She put up an impressive stat line at Nationals — 15 goals, five assists, and eight blocks — but even that doesn’t fully capture the impact she has on the field. Groom makes her presence most felt in the biggest moments of the biggest games. She was easily the player of the game in the final, where she was on +2 plus/minus on her D points, led the team in goals, recorded two blocks, and scored some of the most important points of the game.

If she hadn’t received Player of the Year honors, then she would have at least been a finalist for Defensive Player of the Year. She makes her presence felt no matter where her cutter tries to take her and she routinely wins matchups against the game’s best players, offensively and defensively. Succinctly, Kami Groom was the best player in the women’s division this year.

Claire Chastain (Denver Molly Brown)

Molly Brown's Claire Chastain at the 2016 Club Championships. Photo: Taylor Nguyen -- UltiPhotos.com
Molly Brown’s Claire Chastain at the 2016 Club Championships. Photo: Taylor Nguyen — UltiPhotos.com

The 2016 Molly Brown offense was built around the skills of Claire Chastain. Her ability the threaten marks with her increasingly idolized around backhand break set up a dynamic handler-driven set that asked her to be the best thrower and best cutter on the field. Chastain obliged, bursting up the line and into reset spaces to keep her offense moving. Her 61 touches across 18 of 23 available points in the Molly Brown vs. Brute Squad semifinal show that her central role in Denver’s offense passes more than just the eye test.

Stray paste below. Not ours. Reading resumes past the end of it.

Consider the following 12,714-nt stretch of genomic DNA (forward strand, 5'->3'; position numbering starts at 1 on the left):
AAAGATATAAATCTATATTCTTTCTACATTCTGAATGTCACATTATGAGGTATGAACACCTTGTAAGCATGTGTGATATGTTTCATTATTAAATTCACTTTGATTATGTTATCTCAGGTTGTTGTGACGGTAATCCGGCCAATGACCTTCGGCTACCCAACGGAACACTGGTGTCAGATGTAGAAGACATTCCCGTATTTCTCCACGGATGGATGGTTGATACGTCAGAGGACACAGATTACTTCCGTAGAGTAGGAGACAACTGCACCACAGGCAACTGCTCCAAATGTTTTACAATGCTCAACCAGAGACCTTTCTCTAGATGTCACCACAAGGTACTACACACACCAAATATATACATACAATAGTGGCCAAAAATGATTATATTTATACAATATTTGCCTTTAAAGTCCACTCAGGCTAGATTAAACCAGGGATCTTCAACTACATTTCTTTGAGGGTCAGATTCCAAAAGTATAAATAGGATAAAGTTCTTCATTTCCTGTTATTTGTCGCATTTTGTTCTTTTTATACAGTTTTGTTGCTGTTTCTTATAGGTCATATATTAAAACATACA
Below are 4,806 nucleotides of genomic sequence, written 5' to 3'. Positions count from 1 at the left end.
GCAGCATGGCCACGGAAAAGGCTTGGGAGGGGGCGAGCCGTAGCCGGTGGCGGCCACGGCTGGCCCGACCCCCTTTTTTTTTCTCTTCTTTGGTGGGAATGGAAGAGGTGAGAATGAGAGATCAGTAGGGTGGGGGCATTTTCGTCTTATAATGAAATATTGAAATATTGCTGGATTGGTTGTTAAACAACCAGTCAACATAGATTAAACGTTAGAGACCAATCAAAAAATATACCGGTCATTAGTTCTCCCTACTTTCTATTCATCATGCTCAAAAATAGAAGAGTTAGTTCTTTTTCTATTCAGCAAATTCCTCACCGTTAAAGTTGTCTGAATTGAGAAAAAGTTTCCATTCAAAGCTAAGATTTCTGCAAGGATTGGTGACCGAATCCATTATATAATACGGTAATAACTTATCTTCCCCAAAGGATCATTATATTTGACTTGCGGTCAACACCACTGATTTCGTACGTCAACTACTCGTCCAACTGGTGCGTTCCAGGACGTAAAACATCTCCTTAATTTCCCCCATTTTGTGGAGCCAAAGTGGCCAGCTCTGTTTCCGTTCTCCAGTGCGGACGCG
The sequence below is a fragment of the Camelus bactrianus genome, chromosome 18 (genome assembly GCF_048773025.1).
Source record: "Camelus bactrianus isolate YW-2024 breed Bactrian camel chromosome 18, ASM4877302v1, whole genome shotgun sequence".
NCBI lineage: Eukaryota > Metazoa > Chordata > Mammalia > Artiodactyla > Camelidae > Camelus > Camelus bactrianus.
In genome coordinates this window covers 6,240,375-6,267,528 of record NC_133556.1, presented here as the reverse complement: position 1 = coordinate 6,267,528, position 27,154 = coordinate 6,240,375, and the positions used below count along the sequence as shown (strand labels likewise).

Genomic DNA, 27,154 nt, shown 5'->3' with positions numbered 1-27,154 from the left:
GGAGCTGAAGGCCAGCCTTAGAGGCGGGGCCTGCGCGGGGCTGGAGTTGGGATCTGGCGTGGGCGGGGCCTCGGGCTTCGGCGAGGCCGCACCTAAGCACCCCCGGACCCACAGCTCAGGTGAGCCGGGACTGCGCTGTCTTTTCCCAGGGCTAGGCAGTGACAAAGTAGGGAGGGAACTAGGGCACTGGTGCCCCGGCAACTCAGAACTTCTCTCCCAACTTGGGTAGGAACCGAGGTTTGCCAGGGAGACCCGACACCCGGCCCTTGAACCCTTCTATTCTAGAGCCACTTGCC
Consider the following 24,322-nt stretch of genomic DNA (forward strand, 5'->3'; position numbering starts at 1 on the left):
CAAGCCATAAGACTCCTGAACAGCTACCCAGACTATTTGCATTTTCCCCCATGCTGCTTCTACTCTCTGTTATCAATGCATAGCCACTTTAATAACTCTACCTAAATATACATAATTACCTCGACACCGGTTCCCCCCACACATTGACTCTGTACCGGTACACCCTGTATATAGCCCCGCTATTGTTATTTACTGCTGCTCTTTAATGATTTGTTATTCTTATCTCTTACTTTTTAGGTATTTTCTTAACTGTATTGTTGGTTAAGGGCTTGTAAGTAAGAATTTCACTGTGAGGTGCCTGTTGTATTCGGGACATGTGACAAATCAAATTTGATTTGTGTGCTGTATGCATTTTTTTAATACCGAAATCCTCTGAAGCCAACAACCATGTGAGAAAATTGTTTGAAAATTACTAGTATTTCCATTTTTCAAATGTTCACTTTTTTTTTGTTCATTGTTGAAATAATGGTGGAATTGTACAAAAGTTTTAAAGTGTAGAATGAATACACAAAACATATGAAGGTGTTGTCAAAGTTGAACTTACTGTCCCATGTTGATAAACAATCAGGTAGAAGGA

A growing list of accolades only further solidifies Chastain’s place as one of the leaders of the women’s division. She adds this year’s 1st Team selection to recognition as this year’s Offensive Player of the Year and a Player of the Year Runner-Up, along with 1st Team and 2nd Team selections in 2015 and 2014, respectively. She’s a visible and vocal leader for one of the strongest teams in the division, contributing nearly as many intangibles as she does tangibles. Her 12 assists as Nationals place her a respectable 9th in the division, but only barely scratch the surface of what she brought to the game this season.

This is to say nothing of her considerable defensive prowess, as she’s an honest plus defender capable of spectacular blocks against even top matchups. Chastain has it all and was an easy selection for this honor.